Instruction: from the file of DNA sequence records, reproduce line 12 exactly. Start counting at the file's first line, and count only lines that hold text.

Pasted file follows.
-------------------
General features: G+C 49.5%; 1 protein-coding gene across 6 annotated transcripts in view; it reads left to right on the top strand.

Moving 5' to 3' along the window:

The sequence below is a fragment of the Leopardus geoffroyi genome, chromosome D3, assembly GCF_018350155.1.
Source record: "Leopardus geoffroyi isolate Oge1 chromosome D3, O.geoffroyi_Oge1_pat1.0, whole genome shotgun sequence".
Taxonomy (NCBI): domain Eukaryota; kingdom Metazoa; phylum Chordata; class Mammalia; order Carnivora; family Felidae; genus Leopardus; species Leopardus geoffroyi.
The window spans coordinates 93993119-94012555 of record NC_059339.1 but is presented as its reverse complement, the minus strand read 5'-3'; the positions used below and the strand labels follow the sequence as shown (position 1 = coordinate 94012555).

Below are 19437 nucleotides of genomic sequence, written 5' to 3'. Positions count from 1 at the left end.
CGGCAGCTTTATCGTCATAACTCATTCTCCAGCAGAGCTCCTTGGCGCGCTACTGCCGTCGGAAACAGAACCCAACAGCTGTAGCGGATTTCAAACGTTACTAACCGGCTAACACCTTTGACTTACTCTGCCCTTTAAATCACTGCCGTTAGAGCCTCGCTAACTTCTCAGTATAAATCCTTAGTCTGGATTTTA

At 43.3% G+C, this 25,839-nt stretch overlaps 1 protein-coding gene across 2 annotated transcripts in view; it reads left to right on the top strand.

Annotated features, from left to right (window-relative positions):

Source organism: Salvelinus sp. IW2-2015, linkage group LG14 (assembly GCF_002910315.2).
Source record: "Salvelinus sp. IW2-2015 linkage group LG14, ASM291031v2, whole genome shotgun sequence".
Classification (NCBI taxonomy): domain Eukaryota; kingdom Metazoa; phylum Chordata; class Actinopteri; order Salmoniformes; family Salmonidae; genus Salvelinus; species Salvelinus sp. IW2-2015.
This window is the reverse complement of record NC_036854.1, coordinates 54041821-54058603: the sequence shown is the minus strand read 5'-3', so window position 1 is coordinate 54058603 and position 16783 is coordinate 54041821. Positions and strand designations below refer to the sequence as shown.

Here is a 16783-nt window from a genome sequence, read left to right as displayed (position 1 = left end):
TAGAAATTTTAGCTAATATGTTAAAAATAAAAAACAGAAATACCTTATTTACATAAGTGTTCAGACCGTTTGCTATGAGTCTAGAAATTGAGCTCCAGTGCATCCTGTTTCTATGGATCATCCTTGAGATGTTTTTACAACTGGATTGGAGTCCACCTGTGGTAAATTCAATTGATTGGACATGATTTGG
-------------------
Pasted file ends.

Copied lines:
Source record: "Salvelinus sp. IW2-2015 linkage group LG14, ASM291031v2, whole genome shotgun sequence".